Assuming Bennett goes elsewhere as an unrestricted free agent, I'd expect the Giants to bring in some veteran tight end to replace him. But I doubt it'd be a high-level guy, since they don't tend to spend on that position. And regardless, they'll be keeping an eye this offseason on the development of Adrien Robinson.

Dallas Cowboys

Todd Archer isn't ruling out the possibility that the Cowboys trade Anthony Spencer, even after they franchised him. I think it's farfetched to believe a team would trade a draft pick for Spencer knowing they have to either pay him $10.6 million or sign him long-term, but as Todd points out it's not unprecedented.

And Calvin wondered whether the franchising of Spencer and the release of safety Gerald Sensabaugh made it more likely that the Cowboys would target safety Kenny Vaccaro with their first-round draft pick. I have nothing against Vaccaro, and it's possible the Cowboys will target him or would have anyway. But with Spencer locked up to play defensive end for at least one more year, I think it's absolutely vital that the Cowboys use that pick on a building-block offensive lineman. To think they need a first-round safety to replace what Sensabaugh gave them is to overrate Sensabaugh.

Philadelphia Eagles

This recent look by Zach Berman at the Eagles' defensive line has me thinking that defensive line could be a major area of offseason emphasis, in free agency as well as in the draft.

Seems like everybody needs safeties around here, and the Eagles are obviously no exception. Sheil Kapadia has names of some potential targets, including some future Hall of Famers. Hard to see the Eagles signing someone as old as Ed Reed, but who knows? Maybe Chip Kelly feels differently about old guys than Andy Reid did.
So if you happen to be going back through earlier posts and you stumble on this one from this morning, I'd ask that you just read the very first line and not the rest of it. Because even though it appeared to make no sense for the Dallas Cowboys to designate Anthony Spencer as their franchise player for the second year in a row, the Dallas Cowboys have decided to do just that. Spencer's agent, Jordan Woy, tweeted the news about two hours before the 4 p.m. ET franchise-tag deadline and wrote also, "We will work on a long-term deal."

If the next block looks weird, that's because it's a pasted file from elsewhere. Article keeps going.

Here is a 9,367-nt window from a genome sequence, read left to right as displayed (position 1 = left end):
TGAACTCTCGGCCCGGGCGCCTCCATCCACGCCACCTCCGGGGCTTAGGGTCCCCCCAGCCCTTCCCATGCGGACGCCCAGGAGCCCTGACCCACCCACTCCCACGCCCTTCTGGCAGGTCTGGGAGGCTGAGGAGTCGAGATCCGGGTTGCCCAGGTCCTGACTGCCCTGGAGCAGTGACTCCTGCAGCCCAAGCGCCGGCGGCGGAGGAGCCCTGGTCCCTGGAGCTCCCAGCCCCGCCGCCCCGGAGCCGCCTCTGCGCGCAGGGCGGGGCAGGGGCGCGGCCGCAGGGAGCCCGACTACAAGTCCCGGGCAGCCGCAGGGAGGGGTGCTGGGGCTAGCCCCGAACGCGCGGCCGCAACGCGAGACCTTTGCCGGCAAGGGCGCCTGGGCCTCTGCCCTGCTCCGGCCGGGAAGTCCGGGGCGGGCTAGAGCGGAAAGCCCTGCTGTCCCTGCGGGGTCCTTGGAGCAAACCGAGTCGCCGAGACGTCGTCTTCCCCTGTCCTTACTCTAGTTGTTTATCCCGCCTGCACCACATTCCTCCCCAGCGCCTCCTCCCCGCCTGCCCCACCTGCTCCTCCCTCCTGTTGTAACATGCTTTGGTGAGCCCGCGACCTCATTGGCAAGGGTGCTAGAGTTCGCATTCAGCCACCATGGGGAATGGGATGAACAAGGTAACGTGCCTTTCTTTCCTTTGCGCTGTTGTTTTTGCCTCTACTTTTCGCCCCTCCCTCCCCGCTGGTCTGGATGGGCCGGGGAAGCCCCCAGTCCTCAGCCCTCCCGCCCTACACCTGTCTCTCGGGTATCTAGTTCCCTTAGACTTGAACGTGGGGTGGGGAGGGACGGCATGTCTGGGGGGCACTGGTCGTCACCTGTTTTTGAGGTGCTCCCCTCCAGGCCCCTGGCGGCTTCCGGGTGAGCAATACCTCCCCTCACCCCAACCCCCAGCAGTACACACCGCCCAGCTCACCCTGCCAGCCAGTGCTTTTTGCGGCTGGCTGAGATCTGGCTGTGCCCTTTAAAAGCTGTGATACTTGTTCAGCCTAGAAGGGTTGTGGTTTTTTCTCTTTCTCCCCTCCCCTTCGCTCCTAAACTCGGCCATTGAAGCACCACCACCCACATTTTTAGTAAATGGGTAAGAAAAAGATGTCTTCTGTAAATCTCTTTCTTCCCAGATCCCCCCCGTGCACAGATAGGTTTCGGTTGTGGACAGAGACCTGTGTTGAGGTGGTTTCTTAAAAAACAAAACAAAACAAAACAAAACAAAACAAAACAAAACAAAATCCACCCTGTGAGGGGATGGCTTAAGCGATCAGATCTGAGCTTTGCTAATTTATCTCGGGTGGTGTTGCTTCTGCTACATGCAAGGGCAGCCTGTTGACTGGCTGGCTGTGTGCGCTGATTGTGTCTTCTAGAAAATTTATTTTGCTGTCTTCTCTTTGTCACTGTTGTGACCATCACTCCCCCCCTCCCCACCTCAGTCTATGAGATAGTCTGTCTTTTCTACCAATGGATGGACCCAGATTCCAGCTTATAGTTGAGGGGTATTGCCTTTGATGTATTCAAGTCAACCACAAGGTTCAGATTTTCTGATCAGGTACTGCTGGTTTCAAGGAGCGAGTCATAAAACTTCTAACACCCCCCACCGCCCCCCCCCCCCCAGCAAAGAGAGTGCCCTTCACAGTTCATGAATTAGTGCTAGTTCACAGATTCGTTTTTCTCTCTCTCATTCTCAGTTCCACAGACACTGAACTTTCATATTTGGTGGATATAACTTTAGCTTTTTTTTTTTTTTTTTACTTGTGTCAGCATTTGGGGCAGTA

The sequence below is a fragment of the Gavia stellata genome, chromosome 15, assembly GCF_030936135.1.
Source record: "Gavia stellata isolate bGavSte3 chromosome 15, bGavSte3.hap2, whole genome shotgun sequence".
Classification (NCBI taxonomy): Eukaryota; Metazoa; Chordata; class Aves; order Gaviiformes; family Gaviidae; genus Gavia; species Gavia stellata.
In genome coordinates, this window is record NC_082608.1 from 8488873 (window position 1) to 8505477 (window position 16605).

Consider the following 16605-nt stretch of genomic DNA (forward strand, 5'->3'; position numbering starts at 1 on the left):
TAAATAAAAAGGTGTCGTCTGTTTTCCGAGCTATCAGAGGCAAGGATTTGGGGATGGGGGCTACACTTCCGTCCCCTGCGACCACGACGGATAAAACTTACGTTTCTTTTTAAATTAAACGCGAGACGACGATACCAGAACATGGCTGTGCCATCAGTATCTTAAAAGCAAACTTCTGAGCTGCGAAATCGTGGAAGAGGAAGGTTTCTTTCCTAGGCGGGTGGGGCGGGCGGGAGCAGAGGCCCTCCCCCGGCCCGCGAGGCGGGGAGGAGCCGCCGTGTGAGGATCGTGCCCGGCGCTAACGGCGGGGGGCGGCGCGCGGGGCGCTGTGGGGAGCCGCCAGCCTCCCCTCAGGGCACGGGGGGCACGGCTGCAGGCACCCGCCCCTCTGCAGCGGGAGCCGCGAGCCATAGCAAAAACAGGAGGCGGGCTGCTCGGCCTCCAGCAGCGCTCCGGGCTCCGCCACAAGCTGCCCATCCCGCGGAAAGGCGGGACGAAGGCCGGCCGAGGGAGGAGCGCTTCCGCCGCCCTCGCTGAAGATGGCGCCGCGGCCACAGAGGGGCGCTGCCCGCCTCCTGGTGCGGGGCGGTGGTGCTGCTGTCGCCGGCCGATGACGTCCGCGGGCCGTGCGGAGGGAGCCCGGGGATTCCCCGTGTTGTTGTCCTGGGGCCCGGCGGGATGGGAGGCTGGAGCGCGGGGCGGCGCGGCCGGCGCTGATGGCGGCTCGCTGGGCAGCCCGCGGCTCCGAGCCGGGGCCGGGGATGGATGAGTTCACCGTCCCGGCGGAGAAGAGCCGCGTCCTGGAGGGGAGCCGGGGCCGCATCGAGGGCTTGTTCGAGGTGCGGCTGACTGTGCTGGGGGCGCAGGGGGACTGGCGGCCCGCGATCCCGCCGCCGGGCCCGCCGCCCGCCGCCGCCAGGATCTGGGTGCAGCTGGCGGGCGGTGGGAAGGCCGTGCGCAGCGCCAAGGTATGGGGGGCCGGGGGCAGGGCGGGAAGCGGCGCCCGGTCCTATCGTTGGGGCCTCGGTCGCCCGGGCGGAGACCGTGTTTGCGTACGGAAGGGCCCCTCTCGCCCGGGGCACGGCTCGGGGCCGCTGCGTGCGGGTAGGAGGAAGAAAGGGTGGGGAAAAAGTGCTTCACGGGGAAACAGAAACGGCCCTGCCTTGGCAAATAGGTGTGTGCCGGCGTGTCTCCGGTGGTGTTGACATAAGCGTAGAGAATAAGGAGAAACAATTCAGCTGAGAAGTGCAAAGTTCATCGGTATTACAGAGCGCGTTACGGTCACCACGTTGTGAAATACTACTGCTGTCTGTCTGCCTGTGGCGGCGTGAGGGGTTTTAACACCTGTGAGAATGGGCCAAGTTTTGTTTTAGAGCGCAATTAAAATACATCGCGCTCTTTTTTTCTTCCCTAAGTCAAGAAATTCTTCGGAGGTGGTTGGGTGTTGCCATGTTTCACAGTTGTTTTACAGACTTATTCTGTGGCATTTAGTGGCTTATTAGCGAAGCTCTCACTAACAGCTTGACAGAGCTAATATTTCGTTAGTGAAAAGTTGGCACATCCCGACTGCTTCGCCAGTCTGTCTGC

Now, because of the franchise-tag rules in the new CBA, the Cowboys must pay Spencer at least 120 percent of his 2012 salary if he plays the 2013 as their franchise player. Since last year's tag was $8.865 million, that means Spencer's franchise tag number for this year is $10.638 million, which is a ton of money to spend on one player given the Cowboys' cap problems. (If they tagged him again next year, they'd have to pay him 144 percent of his 2013, so at least $15.319 million.) Here are some of my thoughts on this odd reversal by the Cowboys:

1. They must like their chances of getting a long-term deal done this offseason with Spencer. It had been assumed he wanted to hit the market and cash in on his career season, but the decision to franchise him indicates to me the Cowboys and Woy must have had some encouraging discussions. If they didn't think it was possible to sign Spencer long-term, the Cowboys with this move would just be putting off a problem and making it worse. And while that wouldn't necessarily be out of character for them, the cap crunch is too obvious for even the most stubborn of owner/GMs to ignore. I would not be surprised if a deal got done to reduce Spencer's cap number for 2013.

2. They must be getting close to a contract extension for quarterback Tony Romo. After all of the restructuring work they did last week to get under the cap, tagging Spencer puts the Cowboys right back at or over it again. While there's other restructuring they can do, the best way for them to get significant 2013 cap relief is still to extend Romo and reduce his 2013 cap number in the process. Since they seemed last week as though they'd decided not to franchise Spencer and then they reversed course today, I have to believe they have some sense now of what Romo's 2013 cap number is going to be. That likely means they've made progress on Romo's extension, which I believe has been a foregone conclusion for some time.